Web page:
April 22, 2006


Exercise – Why Dogs Need It



A dog whose exercise needs are met may rest more calmly at homeand be less fretful when left alone. The modern dog-managementmantra of “A good dog is a tired dog” is gospel to many people.Exercise can improve bone and joint health. Heart and lungfunction can improve. Sport and working dogs need the rightexercise to be able to perform well. Exercise makes show dogslook better and feel better to a judge’s exploring hands.

Some exercise is better than other exercise. The best exercisechannels the activity of both mind and body. The best exerciseis purposeful, with a purpose that increases the dog’s abilityto live happily in human society. The best exercise is balancedby teaching the dog how to be calm and physically composedthrough regular practice of this skill.

Excessive or inappropriate exercise can damage a dog’s body andmind. Jumping high in the air to chase a toy and landingawkwardly has crippled many dogs. The epidemic of dog kneeinjuries testifies to the results of human thinking that “ifsome is good, more is better” when it comes to wild canineexercise.

You don’t need to take up marathon running in order toadequately exercise your dog, and in fact you could harm yourdog that way. Walks with your dog can be great for both of you,but even these don’t have to be long distance.

Go to training classes with your dog to learn how to givepurpose to your outings together-several months of classes forlarge and working-type breeds. Practice and use the skills youlearn in class when you’re out with your dog. Choose places foryour outings that help you form the right belief system in yourdog’s mind for the temperament your dog needs to live safelywith humans. A dog that tries to “guard” against all strangersis neither happy nor likely to live out a full lifespan. Helpyour dog learn to enjoy human society and to enjoy meetingfriendly people.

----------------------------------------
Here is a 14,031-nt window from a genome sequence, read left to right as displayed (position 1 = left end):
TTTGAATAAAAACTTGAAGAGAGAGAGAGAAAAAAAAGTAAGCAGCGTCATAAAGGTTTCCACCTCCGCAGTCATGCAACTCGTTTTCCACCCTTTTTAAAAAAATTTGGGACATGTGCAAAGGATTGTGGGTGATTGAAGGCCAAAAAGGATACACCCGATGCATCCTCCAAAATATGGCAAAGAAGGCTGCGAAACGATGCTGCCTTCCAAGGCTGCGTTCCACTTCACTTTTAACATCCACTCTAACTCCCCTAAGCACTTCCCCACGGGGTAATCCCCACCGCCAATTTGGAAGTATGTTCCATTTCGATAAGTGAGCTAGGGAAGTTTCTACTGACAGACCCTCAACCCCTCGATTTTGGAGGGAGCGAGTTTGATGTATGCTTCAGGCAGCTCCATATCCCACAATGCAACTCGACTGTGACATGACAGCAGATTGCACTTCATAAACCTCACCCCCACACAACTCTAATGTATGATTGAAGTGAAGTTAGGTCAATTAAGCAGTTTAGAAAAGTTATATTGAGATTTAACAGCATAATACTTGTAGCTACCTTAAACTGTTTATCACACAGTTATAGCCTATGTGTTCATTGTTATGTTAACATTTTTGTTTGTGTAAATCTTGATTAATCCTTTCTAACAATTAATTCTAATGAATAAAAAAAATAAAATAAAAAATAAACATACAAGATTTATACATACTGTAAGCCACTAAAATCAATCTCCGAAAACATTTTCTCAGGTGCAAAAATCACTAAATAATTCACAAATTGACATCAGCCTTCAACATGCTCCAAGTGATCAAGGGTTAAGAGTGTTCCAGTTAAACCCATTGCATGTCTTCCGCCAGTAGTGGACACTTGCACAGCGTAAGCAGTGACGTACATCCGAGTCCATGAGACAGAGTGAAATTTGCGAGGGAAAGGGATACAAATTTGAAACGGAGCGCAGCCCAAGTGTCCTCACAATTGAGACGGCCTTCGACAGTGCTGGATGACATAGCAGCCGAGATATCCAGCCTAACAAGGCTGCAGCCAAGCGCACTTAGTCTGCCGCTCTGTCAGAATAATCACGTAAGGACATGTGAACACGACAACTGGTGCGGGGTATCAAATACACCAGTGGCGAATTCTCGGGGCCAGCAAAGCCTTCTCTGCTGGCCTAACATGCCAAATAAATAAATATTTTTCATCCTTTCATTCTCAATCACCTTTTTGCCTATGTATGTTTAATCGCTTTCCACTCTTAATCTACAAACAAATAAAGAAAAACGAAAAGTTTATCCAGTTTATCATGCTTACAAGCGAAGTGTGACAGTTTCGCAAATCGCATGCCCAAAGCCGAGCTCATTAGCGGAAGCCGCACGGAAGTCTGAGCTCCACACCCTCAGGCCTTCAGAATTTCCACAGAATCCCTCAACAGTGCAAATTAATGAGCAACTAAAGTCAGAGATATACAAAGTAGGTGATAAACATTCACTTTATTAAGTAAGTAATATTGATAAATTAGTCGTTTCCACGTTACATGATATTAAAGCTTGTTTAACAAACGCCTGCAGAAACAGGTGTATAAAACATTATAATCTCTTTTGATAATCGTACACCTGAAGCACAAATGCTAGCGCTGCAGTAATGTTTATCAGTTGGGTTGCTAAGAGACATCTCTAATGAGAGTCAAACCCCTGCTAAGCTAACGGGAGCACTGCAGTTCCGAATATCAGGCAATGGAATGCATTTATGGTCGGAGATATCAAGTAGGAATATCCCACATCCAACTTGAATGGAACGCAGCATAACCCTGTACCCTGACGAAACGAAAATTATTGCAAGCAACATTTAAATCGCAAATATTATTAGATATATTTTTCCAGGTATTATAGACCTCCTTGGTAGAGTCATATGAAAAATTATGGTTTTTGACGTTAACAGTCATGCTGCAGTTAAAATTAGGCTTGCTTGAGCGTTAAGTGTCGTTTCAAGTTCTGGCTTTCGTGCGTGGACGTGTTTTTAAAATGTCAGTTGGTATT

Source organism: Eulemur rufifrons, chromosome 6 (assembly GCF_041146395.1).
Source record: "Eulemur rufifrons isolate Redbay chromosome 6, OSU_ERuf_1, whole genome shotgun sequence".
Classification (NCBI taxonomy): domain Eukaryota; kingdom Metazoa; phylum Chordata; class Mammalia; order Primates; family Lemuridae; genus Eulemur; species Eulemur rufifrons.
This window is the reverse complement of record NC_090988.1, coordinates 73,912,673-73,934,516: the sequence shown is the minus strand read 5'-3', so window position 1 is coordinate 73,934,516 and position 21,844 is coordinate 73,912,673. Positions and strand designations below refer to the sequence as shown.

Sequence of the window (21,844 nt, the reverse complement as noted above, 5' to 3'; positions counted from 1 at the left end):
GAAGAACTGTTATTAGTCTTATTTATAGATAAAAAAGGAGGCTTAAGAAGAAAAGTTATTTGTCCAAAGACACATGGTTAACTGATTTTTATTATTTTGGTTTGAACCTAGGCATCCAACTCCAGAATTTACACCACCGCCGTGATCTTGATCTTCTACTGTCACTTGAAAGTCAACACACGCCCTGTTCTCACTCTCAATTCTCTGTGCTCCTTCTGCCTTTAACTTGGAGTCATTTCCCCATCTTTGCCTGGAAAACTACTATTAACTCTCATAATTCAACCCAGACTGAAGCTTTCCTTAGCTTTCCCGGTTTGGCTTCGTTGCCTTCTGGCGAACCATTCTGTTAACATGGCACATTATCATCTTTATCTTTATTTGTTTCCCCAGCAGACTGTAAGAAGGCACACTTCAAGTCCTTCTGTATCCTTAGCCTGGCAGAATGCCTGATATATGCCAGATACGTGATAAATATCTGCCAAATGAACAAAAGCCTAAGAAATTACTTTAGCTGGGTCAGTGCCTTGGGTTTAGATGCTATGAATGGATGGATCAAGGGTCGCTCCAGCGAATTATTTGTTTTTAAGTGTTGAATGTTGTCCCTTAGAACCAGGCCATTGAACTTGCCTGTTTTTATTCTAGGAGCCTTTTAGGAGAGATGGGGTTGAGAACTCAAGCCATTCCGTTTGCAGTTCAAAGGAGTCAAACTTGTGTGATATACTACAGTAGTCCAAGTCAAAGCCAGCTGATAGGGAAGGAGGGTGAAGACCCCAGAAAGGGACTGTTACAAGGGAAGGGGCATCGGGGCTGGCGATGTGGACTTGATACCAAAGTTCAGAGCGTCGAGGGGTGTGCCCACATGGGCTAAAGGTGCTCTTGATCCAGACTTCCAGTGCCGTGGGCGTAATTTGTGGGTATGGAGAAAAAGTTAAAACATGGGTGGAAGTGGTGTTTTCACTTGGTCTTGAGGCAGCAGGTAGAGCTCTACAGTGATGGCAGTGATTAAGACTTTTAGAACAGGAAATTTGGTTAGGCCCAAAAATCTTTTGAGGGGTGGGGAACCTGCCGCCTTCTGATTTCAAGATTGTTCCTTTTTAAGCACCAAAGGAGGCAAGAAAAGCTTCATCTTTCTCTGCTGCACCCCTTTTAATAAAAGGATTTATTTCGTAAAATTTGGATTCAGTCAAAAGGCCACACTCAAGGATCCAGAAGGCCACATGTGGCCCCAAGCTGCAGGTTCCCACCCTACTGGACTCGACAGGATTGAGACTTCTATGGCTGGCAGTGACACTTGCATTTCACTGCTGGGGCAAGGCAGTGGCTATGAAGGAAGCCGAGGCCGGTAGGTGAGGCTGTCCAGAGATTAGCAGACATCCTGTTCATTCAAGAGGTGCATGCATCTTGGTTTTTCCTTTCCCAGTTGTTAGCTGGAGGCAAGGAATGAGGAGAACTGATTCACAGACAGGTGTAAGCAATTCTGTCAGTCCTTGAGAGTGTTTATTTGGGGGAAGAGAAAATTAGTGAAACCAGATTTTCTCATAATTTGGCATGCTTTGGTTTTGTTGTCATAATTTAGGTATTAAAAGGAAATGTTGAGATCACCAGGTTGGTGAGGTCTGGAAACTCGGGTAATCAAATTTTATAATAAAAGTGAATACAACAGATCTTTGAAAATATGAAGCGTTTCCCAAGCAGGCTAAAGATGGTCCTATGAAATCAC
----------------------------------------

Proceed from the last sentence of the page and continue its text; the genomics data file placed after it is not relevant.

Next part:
Teach your dog to retrieve, using one of the many positiveteaching methods available now. Some dogs may require months tolearn, but that’s okay-it’s all good mental exercise and bondingtime between you and your dog! A dog who retrieves is easy toexercise by throwing a favorite toy. If you don’t have a fencedarea, keep the dog on a long line during this game, and ofcourse don’t throw the object farther than the length of theline.

Dogs enjoy catching tennis balls, and lightweight toys likethese are okay for catching. Don’t throw a heavy object for adog to catch, because it could damage the teeth, neck, or otherpart of the body. Don’t throw sticks for a dog to catch orfetch. Too many dogs have suffered serious injury from sticksjammed into the back of the mouth or throat.

Whatever you throw, keep the throws low so the dog doesn’t jumpup and land on just the hind legs. Injuries can result fromthese landings. Since flying discs often rise on the wind higherthan you intended, you may choose to completely avoid them forretrieving games outdoors.

Moderation